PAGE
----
Friday, September 06, 2013

Notebook (William Faulkner, Guy Davenport, &c.)

William Faulkner, c. 1931

William Faulkner, out of an 18 February 1946 letter to Malcolm Cowley, parsing the writerly categorical difference between fact and truth:
I dont care much for facts, you cant stand a fact up, you've got to prop it up, and when you move to one side a little and look at it from that angle, it's not thick enough to cast a shadow in that direction. But in truth, though maybe what I mean by truth is humility and maybe what I think is humility is really immitigable pride. I would have preferred nothing at all prior to the instant I began to write, as though Faulkner and Typewriter were concomitant, coadjutant and without past on the moment they first faced each other at the suitable (nameless) table.
Monstrously shrewd capture of the way the daubs and fancies of the world itself must needs fall away under the all-eschewing onslaught of writing. (Recalling, too, Keats’s “being in uncertainties, Mysteries, doubts, without any irritable reaching after fact and reason . . .” and the chiding of Coleridge who “would let go by a fine isolated verisimilitude caught from the Penetralium of mystery, from being incapable of remaining content with half knowledge . . .”)

That careeringest onslaught, galloping nigh out of control, its wild verges and convergences, its dash improprieties. Here’s Faulkner, “immitigable,” talking about man’s “enslavement to the demonic progeny of his own mechanical curiosity,” out of A Fable (1954):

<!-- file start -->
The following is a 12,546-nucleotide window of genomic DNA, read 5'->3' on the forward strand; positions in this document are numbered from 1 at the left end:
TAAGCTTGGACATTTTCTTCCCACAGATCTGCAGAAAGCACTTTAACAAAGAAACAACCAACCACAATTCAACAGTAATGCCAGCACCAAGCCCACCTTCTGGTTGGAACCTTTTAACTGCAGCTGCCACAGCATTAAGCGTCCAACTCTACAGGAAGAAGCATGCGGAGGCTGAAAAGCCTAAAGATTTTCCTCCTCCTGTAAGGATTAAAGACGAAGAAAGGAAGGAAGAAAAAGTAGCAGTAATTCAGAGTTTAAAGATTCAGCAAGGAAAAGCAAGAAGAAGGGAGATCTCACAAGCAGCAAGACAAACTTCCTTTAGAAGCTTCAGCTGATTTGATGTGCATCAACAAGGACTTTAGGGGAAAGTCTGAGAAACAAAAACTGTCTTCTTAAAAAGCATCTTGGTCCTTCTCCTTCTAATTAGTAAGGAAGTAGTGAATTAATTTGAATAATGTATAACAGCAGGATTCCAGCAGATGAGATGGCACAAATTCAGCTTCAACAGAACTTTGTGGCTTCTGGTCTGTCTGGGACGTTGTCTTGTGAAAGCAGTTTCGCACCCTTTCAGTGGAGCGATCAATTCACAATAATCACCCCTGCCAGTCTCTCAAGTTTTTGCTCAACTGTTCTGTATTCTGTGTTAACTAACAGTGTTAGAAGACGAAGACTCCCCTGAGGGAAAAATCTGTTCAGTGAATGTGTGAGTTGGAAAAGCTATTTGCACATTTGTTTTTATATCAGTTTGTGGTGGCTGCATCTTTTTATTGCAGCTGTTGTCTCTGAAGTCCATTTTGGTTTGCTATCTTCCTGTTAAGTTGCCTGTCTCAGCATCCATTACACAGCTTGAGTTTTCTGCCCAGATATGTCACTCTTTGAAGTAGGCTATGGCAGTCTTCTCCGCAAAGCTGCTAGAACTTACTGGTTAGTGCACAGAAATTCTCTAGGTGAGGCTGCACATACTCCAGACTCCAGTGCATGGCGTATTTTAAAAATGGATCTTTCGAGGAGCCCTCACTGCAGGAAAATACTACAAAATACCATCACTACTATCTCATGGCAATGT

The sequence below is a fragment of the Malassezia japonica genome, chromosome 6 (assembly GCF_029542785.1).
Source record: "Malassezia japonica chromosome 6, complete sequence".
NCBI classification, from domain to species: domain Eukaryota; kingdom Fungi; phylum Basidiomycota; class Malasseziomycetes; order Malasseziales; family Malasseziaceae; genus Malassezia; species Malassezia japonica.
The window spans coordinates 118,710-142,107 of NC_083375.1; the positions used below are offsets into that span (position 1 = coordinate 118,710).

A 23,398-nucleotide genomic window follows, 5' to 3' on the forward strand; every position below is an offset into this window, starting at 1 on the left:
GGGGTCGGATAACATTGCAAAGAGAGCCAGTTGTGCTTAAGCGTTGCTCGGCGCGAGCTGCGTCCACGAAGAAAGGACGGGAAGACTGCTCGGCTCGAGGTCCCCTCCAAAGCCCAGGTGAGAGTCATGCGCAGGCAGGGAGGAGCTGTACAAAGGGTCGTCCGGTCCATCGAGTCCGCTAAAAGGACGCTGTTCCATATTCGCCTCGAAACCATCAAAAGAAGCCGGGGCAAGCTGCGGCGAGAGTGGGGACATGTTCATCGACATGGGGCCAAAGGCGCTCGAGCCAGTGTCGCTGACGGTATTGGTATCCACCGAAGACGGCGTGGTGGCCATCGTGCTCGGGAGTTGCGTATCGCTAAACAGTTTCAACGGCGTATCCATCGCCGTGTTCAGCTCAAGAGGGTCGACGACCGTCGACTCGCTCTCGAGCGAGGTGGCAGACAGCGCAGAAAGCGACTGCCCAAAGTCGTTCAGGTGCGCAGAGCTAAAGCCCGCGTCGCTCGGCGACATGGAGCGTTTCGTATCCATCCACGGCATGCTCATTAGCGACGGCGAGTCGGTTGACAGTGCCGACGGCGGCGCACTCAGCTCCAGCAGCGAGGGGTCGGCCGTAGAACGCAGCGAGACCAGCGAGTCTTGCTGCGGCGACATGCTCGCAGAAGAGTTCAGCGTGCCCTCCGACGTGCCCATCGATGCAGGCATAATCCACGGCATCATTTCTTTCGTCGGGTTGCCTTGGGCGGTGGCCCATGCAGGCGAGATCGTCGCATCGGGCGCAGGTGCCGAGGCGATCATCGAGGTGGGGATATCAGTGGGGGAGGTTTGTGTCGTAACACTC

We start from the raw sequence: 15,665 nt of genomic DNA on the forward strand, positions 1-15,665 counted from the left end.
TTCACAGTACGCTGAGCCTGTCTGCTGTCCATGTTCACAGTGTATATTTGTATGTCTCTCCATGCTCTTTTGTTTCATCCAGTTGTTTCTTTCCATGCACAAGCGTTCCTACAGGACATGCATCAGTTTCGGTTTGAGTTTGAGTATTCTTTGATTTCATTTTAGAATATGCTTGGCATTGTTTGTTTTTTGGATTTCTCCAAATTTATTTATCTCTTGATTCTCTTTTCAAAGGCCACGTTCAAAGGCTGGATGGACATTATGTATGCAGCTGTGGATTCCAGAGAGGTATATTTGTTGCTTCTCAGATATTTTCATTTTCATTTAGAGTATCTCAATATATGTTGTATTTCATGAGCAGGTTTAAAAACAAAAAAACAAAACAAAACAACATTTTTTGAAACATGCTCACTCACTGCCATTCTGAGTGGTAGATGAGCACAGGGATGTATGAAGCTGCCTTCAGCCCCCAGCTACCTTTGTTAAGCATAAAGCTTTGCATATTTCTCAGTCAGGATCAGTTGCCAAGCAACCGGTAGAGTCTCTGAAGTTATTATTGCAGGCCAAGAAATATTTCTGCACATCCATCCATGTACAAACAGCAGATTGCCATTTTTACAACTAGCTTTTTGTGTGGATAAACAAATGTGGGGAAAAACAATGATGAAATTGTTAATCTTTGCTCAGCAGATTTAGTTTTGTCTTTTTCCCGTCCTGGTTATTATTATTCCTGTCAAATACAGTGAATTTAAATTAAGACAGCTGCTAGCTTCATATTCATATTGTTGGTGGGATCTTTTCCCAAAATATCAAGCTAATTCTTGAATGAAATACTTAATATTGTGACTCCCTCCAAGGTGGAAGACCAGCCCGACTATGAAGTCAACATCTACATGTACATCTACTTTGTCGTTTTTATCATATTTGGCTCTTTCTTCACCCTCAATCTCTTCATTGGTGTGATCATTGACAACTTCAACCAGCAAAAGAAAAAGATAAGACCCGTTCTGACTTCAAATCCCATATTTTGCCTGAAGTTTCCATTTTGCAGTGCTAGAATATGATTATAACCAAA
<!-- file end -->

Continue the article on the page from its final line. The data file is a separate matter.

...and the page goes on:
He has already begun to put wheels under his patio his terrace and his front veranda; even at my age I may see the day when what was once his house has become a storage-place for his bed and stove and razor and spare clothing; you with your youth could (remember that bird) see the day when he will have invented his own private climate and moved it stove bathroom bed clothing kitchen and all into his automobile and what he once called home will have vanished from human lexicon: so that he wont dismount from his automobile at all because he wont need to: the entire earth one unbroken machined de-mountained dis-rivered expanse of concrete paving protuberanceless by tree or bush or house or anything which might constitute a corner or a threat to visibility, and man in his terrapin myriads enclosed clothesless from birth in his individual wheeled and glovelike envelope, with pipes and hoses leading upward from underground reservoirs to charge him with one composite squirt which at one mutual instant will fuel his mobility, pander his lusts, sate his appetites and fire his dreams; peripatetic, unceasing and long since no longer countable, to die at last at the click of an automatic circuit-breaker on a speedometer dial, and, long since freed of bone and organ and gut, leaving nothing for communal scavenging but a rusting and odorless shell—the shell which he does not get out of because he does not need to but which presently for a time he will not emerge from because he does not dare because the shell will be his only protection from the hail-like iron refuse from his wars . . .
(Recalling Guy Davenport’s fierce contempt for the automobile, “the mechanical cockroach that has eaten our cities.” And: “the machine that stole the city’s rationale for being.” “A man in an automobile is as active as a sloth.”)

“The cold-blooded ruses of the yelping sophists fill the crowds with contempt.” Four newish pieces (out of the clumsily monickered manuscript, Arrangements and Tendencies) here, in Aidan Semmens’s recently resurrected Molly Bloom.